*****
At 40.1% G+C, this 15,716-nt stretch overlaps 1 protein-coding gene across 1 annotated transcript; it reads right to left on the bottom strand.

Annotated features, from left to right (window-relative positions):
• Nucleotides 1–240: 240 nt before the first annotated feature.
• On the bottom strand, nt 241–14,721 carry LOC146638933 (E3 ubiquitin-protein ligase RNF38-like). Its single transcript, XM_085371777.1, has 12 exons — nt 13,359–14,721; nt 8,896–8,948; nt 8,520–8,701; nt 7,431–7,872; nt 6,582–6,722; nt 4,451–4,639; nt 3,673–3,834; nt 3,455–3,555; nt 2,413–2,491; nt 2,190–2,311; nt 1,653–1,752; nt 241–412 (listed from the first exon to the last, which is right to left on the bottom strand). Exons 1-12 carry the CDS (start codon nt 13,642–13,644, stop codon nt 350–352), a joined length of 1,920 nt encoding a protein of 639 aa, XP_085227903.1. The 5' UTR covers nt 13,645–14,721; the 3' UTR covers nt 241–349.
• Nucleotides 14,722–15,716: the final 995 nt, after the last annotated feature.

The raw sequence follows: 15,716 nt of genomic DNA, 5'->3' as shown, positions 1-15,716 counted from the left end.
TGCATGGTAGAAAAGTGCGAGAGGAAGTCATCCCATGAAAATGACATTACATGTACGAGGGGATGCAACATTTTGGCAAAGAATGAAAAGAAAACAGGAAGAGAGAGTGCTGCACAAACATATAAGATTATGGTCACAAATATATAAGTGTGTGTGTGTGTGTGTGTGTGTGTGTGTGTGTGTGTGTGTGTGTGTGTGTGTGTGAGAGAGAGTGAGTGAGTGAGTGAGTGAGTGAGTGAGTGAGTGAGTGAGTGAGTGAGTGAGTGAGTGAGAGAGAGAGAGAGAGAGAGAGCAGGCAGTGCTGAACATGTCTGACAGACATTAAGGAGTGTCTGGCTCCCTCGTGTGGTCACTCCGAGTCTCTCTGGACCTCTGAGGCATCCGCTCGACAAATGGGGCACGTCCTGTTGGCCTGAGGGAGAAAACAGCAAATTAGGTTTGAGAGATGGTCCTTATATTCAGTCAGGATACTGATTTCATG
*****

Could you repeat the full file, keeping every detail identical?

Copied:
At 40.1% G+C, this 15,716-nt stretch overlaps 1 protein-coding gene across 1 annotated transcript; it reads right to left on the bottom strand.

Annotated features, from left to right (window-relative positions):
• Nucleotides 1–240: 240 nt before the first annotated feature.
• On the bottom strand, nt 241–14,721 carry LOC146638933 (E3 ubiquitin-protein ligase RNF38-like). Its single transcript, XM_085371777.1, has 12 exons — nt 13,359–14,721; nt 8,896–8,948; nt 8,520–8,701; nt 7,431–7,872; nt 6,582–6,722; nt 4,451–4,639; nt 3,673–3,834; nt 3,455–3,555; nt 2,413–2,491; nt 2,190–2,311; nt 1,653–1,752; nt 241–412 (listed from the first exon to the last, which is right to left on the bottom strand). Exons 1-12 carry the CDS (start codon nt 13,642–13,644, stop codon nt 350–352), a joined length of 1,920 nt encoding a protein of 639 aa, XP_085227903.1. The 5' UTR covers nt 13,645–14,721; the 3' UTR covers nt 241–349.
• Nucleotides 14,722–15,716: the final 995 nt, after the last annotated feature.

The raw sequence follows: 15,716 nt of genomic DNA, 5'->3' as shown, positions 1-15,716 counted from the left end.
TGCATGGTAGAAAAGTGCGAGAGGAAGTCATCCCATGAAAATGACATTACATGTACGAGGGGATGCAACATTTTGGCAAAGAATGAAAAGAAAACAGGAAGAGAGAGTGCTGCACAAACATATAAGATTATGGTCACAAATATATAAGTGTGTGTGTGTGTGTGTGTGTGTGTGTGTGTGTGTGTGTGTGTGTGTGTGTGTGTGAGAGAGAGTGAGTGAGTGAGTGAGTGAGTGAGTGAGTGAGTGAGTGAGTGAGTGAGTGAGTGAGTGAGAGAGAGAGAGAGAGAGAGAGCAGGCAGTGCTGAACATGTCTGACAGACATTAAGGAGTGTCTGGCTCCCTCGTGTGGTCACTCCGAGTCTCTCTGGACCTCTGAGGCATCCGCTCGACAAATGGGGCACGTCCTGTTGGCCTGAGGGAGAAAACAGCAAATTAGGTTTGAGAGATGGTCCTTATATTCAGTCAGGATACTGATTTCATG